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J Wildl Dis. 2001 Apr;37(2):280-8.

Do unusual site-specific population dynamics of rodent reservoirs provide clues to the natural history of hantaviruses?

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  • 1Arthropod-borne and Infectious Diseases Laboratory, Colorado State University, Fort Collins 80523, USA. calisher@promedmail.org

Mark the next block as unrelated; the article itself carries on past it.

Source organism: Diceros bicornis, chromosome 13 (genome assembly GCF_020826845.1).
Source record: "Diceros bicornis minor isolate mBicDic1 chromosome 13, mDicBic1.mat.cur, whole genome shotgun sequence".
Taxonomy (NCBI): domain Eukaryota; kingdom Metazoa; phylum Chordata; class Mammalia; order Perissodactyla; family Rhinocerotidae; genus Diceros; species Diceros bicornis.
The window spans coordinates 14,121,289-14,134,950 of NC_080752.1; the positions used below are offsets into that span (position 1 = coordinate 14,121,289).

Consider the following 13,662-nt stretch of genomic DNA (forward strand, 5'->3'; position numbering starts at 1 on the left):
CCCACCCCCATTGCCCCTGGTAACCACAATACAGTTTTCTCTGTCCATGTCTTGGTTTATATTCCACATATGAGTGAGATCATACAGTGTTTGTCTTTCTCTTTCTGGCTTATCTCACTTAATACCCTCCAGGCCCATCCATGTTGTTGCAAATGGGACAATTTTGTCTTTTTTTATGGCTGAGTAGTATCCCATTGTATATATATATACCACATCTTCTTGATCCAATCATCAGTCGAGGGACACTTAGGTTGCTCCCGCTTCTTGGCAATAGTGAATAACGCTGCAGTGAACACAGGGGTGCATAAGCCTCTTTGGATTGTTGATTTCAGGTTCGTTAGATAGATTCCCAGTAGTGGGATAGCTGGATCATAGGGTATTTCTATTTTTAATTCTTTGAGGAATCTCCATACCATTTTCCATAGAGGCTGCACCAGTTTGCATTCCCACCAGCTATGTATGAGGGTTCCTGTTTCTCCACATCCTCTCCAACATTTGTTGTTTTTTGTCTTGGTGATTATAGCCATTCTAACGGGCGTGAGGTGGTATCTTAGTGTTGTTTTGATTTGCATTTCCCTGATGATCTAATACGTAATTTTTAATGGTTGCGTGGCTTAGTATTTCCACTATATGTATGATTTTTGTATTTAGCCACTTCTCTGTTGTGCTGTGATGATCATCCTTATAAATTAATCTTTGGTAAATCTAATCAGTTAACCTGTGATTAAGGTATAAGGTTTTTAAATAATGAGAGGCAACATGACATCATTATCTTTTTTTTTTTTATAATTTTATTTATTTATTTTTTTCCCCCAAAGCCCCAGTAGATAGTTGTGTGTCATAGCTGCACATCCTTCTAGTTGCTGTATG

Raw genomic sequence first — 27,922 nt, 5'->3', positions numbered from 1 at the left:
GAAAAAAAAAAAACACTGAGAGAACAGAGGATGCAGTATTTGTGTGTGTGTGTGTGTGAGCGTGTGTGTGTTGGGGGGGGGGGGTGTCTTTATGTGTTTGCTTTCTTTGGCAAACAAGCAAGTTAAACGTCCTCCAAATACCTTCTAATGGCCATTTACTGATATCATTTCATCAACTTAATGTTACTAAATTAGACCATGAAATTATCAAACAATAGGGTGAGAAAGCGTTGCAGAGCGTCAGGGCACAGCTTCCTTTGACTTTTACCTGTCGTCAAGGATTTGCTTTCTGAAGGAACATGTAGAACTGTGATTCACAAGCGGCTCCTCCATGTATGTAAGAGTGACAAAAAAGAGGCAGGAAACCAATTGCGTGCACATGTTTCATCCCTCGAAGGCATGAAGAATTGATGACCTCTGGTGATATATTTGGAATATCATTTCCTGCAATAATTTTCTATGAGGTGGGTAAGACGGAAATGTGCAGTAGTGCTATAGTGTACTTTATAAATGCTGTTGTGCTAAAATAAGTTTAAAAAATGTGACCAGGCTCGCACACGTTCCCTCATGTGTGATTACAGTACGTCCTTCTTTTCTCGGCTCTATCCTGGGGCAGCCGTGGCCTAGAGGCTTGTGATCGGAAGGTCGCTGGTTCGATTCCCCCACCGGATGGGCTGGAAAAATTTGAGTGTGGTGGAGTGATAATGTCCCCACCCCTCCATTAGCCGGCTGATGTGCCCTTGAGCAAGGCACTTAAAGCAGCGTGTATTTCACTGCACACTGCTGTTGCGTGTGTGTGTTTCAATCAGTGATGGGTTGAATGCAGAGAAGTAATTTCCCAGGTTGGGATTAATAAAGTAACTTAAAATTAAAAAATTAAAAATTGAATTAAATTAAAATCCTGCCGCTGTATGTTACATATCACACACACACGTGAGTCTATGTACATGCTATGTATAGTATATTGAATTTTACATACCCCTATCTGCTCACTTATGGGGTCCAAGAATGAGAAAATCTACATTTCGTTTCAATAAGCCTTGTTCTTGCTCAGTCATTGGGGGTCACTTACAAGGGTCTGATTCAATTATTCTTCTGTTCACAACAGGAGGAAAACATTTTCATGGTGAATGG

Between January 1995 and November 1997, longitudinal mark-recapture studies of rodent hosts of hantaviruses in a disturbed microhabitat within a shortgrass prairie ecosystem in southeastern Colorado (USA) were conducted. The site was distinguished by edaphic and floristic characteristics unique to this area and associated with historical land use patterns, as well as the year-around availability of water from a functioning windmill. Populations of two common rodent species that are hosts for hantaviruses, Peromyscus maniculatus and Reithrodontomys megalotis, had unusually rapid turnover, a younger age structure, and a much lower prevalence of antibody to Sin Nombre virus than did populations at nearby sites in more typical shortgrass prairie and canyon habitats. Based on these findings, we suggest that a stable resident population of the reservoir is critical to the maintenance of hantaviruses at a given site, and we hypothesize that long-lived, persistently infected rodents are the principal transseasonal reservoir of hantaviruses.

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